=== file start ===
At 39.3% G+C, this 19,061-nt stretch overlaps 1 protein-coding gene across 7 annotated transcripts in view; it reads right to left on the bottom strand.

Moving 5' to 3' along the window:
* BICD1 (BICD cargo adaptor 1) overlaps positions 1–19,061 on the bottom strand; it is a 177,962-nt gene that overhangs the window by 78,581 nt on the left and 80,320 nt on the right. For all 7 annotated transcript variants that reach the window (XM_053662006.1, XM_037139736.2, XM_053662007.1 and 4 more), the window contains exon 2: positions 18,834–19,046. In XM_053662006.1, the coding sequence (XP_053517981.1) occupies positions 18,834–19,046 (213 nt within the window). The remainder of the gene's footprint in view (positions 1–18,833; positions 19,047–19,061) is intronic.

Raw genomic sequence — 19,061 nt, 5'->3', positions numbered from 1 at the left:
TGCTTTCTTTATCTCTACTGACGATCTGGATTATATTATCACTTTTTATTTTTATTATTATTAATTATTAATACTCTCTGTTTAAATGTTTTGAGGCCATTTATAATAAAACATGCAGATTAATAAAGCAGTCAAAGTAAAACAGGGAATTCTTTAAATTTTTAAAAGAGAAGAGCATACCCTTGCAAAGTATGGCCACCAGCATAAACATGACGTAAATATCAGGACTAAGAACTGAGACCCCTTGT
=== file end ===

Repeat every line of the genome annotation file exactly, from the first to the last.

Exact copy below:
At 39.3% G+C, this 19,061-nt stretch overlaps 1 protein-coding gene across 7 annotated transcripts in view; it reads right to left on the bottom strand.

Moving 5' to 3' along the window:
* BICD1 (BICD cargo adaptor 1) overlaps positions 1–19,061 on the bottom strand; it is a 177,962-nt gene that overhangs the window by 78,581 nt on the left and 80,320 nt on the right. For all 7 annotated transcript variants that reach the window (XM_053662006.1, XM_037139736.2, XM_053662007.1 and 4 more), the window contains exon 2: positions 18,834–19,046. In XM_053662006.1, the coding sequence (XP_053517981.1) occupies positions 18,834–19,046 (213 nt within the window). The remainder of the gene's footprint in view (positions 1–18,833; positions 19,047–19,061) is intronic.

Raw genomic sequence — 19,061 nt, 5'->3', positions numbered from 1 at the left:
TGCTTTCTTTATCTCTACTGACGATCTGGATTATATTATCACTTTTTATTTTTATTATTATTAATTATTAATACTCTCTGTTTAAATGTTTTGAGGCCATTTATAATAAAACATGCAGATTAATAAAGCAGTCAAAGTAAAACAGGGAATTCTTTAAATTTTTAAAAGAGAAGAGCATACCCTTGCAAAGTATGGCCACCAGCATAAACATGACGTAAATATCAGGACTAAGAACTGAGACCCCTTGT